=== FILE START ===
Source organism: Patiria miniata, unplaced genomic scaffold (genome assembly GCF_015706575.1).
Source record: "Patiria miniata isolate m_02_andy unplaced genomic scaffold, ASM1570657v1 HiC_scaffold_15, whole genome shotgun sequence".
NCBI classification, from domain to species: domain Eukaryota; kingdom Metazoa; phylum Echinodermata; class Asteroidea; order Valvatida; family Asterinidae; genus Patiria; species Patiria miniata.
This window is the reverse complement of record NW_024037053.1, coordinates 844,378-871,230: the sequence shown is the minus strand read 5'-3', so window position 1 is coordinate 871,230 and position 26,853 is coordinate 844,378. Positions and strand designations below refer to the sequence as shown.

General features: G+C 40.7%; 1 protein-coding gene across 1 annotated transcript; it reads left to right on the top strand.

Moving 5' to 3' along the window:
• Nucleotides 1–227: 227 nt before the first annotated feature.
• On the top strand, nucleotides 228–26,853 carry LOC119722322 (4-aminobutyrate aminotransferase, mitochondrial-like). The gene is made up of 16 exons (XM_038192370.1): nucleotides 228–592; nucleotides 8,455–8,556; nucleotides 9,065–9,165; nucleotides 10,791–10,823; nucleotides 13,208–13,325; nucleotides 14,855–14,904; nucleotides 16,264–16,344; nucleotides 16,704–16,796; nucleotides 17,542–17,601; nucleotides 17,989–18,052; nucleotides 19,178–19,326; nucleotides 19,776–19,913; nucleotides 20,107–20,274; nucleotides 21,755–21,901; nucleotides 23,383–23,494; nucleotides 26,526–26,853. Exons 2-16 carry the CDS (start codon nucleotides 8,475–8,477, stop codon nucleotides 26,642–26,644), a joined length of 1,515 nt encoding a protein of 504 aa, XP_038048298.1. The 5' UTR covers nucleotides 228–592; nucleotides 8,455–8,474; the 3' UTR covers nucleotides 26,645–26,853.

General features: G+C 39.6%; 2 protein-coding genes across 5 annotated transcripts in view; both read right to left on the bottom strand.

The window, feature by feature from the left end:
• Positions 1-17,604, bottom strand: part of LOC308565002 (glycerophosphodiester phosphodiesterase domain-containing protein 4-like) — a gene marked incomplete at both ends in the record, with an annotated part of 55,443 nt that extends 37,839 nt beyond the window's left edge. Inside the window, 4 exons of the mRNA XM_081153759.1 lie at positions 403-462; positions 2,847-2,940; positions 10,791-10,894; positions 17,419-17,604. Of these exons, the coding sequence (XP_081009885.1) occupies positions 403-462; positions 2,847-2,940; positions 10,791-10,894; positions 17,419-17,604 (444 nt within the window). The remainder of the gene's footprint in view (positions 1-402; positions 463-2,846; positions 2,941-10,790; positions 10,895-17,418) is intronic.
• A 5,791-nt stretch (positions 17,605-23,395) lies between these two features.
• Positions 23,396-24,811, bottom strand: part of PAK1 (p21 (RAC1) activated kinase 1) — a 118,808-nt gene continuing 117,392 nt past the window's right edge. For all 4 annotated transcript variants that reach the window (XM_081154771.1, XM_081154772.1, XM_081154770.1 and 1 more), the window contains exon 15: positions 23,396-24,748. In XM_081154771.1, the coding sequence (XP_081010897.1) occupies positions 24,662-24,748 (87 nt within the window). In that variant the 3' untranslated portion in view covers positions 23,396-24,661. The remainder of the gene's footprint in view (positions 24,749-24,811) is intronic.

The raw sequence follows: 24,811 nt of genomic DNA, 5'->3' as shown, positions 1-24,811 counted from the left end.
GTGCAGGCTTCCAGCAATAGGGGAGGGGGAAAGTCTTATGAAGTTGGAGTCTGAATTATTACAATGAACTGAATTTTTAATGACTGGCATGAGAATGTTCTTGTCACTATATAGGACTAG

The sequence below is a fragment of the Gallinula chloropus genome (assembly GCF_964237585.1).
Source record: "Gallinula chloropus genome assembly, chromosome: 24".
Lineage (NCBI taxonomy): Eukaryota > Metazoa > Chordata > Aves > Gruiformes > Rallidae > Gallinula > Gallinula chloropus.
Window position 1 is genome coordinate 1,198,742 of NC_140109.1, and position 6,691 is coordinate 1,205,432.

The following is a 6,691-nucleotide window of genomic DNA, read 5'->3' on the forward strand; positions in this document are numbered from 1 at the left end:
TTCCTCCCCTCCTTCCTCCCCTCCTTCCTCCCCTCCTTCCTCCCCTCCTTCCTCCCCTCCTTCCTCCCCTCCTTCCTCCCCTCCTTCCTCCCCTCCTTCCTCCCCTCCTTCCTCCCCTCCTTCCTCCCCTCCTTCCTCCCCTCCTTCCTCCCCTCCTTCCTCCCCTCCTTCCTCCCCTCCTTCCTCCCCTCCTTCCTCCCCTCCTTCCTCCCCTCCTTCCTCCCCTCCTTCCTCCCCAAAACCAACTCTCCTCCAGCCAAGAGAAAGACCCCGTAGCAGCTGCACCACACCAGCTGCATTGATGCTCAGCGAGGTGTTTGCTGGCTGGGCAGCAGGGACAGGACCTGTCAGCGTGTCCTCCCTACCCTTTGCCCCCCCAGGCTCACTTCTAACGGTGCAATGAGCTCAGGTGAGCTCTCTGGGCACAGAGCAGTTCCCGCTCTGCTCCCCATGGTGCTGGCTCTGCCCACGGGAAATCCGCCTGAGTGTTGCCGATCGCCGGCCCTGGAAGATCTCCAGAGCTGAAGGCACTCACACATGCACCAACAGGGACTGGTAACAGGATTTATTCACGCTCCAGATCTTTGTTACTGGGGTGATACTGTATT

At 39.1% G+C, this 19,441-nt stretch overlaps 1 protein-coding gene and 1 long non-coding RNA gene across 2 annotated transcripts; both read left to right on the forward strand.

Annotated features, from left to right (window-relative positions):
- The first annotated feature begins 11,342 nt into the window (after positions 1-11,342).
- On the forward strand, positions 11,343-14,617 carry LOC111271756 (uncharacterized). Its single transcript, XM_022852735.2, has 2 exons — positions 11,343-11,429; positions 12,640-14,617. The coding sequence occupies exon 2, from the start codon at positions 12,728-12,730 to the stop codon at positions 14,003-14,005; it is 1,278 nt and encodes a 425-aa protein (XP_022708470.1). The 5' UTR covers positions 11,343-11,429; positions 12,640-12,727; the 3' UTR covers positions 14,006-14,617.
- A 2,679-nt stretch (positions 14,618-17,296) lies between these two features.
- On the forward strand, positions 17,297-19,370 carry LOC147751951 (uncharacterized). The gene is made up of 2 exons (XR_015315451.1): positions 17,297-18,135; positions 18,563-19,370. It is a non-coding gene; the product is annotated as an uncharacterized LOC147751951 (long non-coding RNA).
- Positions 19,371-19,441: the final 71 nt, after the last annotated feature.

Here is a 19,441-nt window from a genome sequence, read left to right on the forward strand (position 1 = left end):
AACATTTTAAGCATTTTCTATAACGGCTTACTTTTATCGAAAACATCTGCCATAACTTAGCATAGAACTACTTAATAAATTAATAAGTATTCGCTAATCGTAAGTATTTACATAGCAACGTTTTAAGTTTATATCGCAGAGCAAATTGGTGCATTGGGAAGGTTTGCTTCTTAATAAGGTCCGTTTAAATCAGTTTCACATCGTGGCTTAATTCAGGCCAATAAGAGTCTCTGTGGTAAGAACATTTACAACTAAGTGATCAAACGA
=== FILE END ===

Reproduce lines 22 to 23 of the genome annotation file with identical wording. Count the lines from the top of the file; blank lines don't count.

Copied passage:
At 39.1% G+C, this 19,441-nt stretch overlaps 1 protein-coding gene and 1 long non-coding RNA gene across 2 annotated transcripts; both read left to right on the forward strand.

Annotated features, from left to right (window-relative positions):